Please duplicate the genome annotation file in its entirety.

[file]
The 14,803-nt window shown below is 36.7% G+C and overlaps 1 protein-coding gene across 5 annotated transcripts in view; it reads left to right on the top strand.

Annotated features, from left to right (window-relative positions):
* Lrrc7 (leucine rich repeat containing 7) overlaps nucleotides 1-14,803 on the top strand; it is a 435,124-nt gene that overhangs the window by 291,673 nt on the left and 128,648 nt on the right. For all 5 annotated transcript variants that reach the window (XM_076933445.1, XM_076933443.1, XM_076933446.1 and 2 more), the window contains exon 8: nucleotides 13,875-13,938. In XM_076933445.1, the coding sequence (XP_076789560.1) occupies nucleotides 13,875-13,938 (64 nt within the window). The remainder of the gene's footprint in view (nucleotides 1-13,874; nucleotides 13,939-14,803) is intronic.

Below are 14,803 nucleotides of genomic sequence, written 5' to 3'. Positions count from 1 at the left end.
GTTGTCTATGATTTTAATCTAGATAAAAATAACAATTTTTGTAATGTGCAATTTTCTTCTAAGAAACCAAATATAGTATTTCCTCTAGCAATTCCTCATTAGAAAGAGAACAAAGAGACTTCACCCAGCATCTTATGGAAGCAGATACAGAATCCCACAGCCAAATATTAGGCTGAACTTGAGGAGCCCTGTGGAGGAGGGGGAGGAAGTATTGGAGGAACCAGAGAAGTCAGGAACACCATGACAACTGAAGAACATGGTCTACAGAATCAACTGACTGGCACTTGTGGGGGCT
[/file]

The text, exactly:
The 14,803-nt window shown below is 36.7% G+C and overlaps 1 protein-coding gene across 5 annotated transcripts in view; it reads left to right on the top strand.

Annotated features, from left to right (window-relative positions):
* Lrrc7 (leucine rich repeat containing 7) overlaps nucleotides 1-14,803 on the top strand; it is a 435,124-nt gene that overhangs the window by 291,673 nt on the left and 128,648 nt on the right. For all 5 annotated transcript variants that reach the window (XM_076933445.1, XM_076933443.1, XM_076933446.1 and 2 more), the window contains exon 8: nucleotides 13,875-13,938. In XM_076933445.1, the coding sequence (XP_076789560.1) occupies nucleotides 13,875-13,938 (64 nt within the window). The remainder of the gene's footprint in view (nucleotides 1-13,874; nucleotides 13,939-14,803) is intronic.

Below are 14,803 nucleotides of genomic sequence, written 5' to 3'. Positions count from 1 at the left end.
GTTGTCTATGATTTTAATCTAGATAAAAATAACAATTTTTGTAATGTGCAATTTTCTTCTAAGAAACCAAATATAGTATTTCCTCTAGCAATTCCTCATTAGAAAGAGAACAAAGAGACTTCACCCAGCATCTTATGGAAGCAGATACAGAATCCCACAGCCAAATATTAGGCTGAACTTGAGGAGCCCTGTGGAGGAGGGGGAGGAAGTATTGGAGGAACCAGAGAAGTCAGGAACACCATGACAACTGAAGAACATGGTCTACAGAATCAACTGACTGGCACTTGTGGGGGCT